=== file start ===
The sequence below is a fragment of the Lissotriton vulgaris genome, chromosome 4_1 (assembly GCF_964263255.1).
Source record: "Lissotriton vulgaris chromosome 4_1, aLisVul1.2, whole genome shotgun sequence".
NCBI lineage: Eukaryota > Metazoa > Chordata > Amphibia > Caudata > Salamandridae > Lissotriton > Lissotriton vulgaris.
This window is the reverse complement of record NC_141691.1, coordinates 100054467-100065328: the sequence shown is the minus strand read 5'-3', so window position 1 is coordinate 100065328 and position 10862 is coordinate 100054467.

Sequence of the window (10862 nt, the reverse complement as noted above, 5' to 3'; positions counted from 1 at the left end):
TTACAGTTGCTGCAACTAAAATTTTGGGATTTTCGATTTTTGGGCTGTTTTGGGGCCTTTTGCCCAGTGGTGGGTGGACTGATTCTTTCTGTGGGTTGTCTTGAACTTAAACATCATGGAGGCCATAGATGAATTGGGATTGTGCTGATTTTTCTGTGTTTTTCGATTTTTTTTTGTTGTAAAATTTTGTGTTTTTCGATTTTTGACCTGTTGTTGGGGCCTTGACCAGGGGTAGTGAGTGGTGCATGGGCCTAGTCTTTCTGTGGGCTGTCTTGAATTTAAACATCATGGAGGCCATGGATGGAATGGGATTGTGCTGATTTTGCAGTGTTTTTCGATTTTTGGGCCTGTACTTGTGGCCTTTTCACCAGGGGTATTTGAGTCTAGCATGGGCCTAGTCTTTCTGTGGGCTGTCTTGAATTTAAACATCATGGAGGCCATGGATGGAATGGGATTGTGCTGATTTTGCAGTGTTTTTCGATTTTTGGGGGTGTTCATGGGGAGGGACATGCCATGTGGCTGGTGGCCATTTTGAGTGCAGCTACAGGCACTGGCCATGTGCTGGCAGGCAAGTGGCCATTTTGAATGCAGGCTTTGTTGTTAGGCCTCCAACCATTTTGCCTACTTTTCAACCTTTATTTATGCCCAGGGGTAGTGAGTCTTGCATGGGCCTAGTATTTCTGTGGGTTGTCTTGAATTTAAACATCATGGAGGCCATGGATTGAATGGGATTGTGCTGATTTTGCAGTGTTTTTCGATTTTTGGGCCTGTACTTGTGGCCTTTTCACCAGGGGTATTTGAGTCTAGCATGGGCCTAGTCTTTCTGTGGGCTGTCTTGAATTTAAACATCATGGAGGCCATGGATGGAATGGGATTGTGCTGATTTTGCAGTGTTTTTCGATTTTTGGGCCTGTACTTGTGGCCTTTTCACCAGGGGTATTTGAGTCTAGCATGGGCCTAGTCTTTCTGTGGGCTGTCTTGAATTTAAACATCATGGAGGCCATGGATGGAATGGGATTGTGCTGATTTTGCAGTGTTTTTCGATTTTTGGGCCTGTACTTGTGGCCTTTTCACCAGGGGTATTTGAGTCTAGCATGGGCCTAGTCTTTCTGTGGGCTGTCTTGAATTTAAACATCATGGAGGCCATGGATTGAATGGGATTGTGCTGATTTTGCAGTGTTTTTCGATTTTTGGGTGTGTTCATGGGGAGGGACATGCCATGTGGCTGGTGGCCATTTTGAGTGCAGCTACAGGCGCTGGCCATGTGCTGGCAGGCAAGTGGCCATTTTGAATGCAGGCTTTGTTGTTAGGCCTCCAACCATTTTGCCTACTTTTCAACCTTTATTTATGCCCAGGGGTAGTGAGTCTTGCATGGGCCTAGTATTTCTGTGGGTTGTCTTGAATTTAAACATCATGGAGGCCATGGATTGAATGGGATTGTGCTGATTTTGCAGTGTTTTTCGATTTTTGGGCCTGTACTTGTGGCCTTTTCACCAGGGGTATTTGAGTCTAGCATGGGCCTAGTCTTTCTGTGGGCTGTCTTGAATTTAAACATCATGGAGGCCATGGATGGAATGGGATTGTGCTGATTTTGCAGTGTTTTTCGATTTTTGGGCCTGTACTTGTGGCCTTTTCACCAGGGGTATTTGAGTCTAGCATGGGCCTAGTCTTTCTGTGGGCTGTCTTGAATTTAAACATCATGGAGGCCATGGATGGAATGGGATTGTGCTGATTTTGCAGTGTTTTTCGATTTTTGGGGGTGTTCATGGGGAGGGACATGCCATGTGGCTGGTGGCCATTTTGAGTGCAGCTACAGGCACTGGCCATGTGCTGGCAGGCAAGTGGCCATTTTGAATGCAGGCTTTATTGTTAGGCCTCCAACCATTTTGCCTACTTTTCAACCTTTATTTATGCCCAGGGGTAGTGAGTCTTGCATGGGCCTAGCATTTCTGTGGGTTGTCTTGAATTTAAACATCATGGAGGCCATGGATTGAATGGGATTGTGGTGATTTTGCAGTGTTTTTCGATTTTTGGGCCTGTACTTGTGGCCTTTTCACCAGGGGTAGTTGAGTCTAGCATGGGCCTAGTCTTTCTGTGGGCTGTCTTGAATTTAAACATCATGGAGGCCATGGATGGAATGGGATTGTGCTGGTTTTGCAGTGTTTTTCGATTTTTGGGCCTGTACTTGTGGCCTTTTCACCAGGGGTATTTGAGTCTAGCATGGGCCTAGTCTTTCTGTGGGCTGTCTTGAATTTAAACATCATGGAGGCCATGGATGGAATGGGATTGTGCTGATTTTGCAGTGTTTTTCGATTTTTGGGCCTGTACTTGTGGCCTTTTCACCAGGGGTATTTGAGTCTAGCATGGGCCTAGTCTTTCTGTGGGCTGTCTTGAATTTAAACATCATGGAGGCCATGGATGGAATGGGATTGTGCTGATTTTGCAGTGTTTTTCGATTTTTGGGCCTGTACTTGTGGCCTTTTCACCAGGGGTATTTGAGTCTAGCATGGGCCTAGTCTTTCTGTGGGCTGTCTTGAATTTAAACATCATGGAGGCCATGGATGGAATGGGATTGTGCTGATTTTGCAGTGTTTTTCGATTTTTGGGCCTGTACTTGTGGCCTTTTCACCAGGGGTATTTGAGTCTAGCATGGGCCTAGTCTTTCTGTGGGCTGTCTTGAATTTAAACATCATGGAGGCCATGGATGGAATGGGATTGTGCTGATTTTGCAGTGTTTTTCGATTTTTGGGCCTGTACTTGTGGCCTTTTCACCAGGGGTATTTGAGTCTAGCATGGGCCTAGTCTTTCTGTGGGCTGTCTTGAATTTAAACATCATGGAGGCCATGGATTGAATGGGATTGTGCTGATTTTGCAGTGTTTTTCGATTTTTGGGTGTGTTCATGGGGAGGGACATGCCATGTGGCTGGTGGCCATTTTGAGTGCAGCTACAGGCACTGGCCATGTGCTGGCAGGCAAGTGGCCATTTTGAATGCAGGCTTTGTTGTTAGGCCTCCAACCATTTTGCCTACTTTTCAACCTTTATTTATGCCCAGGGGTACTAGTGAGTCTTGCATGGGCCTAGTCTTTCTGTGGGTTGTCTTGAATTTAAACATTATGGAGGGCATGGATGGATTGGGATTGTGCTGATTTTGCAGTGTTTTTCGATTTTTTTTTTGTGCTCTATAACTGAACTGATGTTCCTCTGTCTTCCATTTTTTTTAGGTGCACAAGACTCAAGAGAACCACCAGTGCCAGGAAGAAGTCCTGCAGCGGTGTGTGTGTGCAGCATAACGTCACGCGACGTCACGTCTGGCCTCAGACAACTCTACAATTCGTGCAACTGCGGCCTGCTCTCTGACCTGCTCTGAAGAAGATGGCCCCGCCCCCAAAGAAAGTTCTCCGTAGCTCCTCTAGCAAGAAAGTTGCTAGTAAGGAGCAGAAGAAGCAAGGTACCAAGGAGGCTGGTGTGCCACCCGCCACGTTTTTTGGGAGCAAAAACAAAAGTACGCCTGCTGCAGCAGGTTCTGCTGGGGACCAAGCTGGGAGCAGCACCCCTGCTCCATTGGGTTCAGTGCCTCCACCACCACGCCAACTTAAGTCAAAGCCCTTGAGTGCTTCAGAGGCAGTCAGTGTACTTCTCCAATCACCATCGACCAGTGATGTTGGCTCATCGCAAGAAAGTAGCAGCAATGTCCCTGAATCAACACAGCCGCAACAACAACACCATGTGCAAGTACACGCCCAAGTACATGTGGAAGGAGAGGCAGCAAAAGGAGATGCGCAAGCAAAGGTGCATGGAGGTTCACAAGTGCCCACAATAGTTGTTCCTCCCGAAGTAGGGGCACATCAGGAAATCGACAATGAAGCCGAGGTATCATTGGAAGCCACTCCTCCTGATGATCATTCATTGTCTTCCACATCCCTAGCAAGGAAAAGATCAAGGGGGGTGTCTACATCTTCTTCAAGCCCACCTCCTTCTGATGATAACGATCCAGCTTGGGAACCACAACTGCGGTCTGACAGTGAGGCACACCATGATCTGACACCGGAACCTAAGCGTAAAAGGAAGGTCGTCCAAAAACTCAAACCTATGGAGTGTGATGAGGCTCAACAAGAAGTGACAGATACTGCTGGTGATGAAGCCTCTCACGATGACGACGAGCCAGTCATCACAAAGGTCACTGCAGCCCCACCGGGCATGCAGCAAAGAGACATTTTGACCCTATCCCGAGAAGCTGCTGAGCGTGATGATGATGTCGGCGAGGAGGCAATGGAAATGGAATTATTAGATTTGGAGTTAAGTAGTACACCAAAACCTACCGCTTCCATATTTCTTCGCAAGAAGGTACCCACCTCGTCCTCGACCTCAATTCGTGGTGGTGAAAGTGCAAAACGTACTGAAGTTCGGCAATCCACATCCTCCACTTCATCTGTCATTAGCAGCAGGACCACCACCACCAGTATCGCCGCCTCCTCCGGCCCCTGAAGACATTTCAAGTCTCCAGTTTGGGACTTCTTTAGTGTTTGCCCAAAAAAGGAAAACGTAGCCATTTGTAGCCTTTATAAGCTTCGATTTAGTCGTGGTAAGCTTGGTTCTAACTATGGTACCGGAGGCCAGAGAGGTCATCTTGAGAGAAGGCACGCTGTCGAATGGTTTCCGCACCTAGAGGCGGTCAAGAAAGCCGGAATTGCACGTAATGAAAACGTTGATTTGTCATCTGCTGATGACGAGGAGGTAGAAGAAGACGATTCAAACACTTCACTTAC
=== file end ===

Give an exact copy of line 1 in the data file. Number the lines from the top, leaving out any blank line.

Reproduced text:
The sequence below is a fragment of the Lissotriton vulgaris genome, chromosome 4_1 (assembly GCF_964263255.1).